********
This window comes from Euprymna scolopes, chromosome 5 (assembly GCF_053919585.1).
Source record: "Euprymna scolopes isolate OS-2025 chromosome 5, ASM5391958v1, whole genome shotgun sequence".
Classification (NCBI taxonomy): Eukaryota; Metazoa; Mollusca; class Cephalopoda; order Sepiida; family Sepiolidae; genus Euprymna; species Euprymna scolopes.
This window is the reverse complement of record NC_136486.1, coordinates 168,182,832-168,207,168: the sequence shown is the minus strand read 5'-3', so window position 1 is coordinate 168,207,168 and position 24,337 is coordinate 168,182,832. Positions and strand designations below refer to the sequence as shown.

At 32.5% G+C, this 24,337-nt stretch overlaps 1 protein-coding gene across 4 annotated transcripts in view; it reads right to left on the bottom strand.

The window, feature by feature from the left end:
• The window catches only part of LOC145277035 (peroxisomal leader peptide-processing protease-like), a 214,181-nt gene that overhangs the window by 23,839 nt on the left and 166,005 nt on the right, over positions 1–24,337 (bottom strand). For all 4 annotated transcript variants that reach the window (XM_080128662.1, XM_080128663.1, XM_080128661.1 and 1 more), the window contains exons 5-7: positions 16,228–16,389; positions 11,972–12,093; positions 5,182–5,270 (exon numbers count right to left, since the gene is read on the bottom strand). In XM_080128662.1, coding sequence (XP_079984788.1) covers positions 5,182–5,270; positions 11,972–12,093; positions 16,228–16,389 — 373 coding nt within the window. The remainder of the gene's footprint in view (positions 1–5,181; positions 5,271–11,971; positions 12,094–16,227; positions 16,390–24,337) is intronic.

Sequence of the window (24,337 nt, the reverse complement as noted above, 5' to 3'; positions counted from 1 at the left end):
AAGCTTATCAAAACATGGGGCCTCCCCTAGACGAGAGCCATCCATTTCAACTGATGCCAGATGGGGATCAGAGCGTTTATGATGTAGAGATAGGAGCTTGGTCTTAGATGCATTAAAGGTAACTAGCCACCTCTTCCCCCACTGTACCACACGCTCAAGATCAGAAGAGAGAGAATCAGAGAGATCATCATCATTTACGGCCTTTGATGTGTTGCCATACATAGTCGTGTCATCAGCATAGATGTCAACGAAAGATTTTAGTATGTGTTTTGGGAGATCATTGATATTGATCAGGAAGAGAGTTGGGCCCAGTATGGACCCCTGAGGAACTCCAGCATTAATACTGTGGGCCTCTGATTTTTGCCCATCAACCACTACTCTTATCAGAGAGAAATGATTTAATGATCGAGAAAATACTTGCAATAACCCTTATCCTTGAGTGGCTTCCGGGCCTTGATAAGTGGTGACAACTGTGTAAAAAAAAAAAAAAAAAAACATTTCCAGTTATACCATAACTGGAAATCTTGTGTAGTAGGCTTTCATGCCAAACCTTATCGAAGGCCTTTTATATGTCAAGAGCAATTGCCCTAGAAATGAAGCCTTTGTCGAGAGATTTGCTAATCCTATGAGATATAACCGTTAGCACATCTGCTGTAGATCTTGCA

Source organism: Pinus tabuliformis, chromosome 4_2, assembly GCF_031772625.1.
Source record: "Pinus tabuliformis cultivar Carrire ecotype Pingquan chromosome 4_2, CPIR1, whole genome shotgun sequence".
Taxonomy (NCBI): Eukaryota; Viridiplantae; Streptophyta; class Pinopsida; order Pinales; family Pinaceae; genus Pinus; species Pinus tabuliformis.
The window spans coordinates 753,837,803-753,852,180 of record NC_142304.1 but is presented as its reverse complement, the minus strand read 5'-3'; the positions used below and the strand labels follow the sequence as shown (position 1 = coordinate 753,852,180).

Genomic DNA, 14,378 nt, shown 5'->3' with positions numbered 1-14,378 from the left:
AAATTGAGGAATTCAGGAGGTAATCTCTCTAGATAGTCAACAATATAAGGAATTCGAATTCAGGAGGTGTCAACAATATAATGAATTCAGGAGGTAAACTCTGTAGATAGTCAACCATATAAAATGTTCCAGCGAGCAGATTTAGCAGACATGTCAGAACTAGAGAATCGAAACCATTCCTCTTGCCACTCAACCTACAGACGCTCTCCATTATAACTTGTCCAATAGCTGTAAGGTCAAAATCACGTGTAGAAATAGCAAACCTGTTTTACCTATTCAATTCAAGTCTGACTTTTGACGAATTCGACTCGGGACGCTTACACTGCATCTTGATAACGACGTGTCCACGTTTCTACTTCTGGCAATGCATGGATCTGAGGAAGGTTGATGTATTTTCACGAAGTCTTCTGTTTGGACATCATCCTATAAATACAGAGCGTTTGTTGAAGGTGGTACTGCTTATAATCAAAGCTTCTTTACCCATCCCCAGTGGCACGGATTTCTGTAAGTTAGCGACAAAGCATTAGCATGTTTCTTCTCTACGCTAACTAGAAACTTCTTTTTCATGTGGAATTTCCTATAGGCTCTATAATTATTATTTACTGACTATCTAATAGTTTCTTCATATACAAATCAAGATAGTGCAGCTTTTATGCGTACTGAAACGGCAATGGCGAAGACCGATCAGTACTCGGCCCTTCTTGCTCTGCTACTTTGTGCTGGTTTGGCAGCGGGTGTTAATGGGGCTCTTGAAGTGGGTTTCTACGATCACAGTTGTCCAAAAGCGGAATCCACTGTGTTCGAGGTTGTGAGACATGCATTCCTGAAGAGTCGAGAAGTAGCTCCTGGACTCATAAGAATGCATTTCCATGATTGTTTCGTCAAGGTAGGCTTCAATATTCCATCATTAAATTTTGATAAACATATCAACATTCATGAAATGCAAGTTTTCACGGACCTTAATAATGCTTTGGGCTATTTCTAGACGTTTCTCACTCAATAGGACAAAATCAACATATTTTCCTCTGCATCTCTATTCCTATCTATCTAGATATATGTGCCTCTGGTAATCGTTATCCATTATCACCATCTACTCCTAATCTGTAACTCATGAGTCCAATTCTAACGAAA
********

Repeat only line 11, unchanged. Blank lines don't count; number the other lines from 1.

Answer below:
Source record: "Pinus tabuliformis cultivar Carrire ecotype Pingquan chromosome 4_2, CPIR1, whole genome shotgun sequence".